One in five species in France faces the threat of extinction, with wildlife struggling to re-establish itself despite long periods of lockdown, scientists warn.
A report by the French Biodiversity Office, the National Museum of Natural History and the International Union for Conservation of Nature aims to alert the public and political leaders to the urgency of a situation they say has deteriorated sharply.
Spanning 13 years of flora and fauna observations, the Red List of Threatened Species in France details the "degree of threat" posed to endangered species.
Since 2008, some 13,800 species have been evaluated, of which 17.6 percent are threatened.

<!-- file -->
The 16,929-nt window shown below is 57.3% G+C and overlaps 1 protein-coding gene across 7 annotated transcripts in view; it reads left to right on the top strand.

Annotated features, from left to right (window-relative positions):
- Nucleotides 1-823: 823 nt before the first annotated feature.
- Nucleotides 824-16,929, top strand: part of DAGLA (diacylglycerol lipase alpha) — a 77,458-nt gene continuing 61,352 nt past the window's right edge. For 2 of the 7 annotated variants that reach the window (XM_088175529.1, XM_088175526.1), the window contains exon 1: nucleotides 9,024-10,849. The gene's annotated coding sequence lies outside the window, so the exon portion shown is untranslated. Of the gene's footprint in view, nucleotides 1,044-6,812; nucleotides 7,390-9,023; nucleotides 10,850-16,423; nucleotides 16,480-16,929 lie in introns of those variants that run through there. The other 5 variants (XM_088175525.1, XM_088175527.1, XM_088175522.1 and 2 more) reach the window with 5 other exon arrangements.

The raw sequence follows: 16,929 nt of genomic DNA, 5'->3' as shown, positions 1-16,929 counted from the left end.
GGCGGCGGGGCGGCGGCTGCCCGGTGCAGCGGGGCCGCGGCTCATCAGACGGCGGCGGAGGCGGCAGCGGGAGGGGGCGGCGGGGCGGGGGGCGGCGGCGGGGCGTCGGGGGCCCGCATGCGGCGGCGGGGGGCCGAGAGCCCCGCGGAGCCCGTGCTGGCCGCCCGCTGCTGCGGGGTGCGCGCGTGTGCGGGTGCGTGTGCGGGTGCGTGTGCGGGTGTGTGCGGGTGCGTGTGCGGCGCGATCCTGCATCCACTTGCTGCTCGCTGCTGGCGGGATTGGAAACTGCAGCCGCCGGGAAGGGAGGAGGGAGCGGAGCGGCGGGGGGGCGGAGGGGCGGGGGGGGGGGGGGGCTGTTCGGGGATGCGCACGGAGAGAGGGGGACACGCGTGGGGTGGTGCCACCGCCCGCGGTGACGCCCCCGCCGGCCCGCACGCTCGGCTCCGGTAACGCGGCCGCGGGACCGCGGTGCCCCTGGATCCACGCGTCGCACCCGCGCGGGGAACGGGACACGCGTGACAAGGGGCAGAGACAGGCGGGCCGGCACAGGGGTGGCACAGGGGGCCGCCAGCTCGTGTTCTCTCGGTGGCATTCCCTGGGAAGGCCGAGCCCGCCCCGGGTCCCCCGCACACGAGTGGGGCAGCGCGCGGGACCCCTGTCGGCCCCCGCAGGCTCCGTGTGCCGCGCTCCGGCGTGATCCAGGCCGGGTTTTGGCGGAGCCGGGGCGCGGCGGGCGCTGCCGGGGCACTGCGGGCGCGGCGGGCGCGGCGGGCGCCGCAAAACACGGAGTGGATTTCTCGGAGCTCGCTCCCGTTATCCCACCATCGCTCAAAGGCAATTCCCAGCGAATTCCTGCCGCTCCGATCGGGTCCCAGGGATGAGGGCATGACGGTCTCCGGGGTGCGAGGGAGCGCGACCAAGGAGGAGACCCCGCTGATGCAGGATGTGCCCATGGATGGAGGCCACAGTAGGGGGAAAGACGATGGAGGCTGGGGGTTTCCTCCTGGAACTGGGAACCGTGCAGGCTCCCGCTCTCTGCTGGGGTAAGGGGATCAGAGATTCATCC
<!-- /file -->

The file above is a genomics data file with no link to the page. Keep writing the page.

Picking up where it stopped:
"Threats to breeding birds have increased by 25 percent to 33 percent," National Museum of Natural History president Bruno David told France Info.
"We always see sparrows, bullfinches, robins or goldfinches, which have just been included in the red list. But it's hard to remember that there were more before, we don't measure the danger."
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Meanwhile 28 percent of freshwater crustaceans and 23 percent of amphibians are on the red list. The situation is particularly worrisome in overseas French territories, where 187 species have completely disappeared.
David dismissed suggestions that lockdowns as a result of the coronavirus had given a boost to animals and their habitats.
"Some species that normally hide when you have a full activity have come out," he said. "We've seen some foxes in towns, a few deer walking around - but we can also see very well that nothing has changed."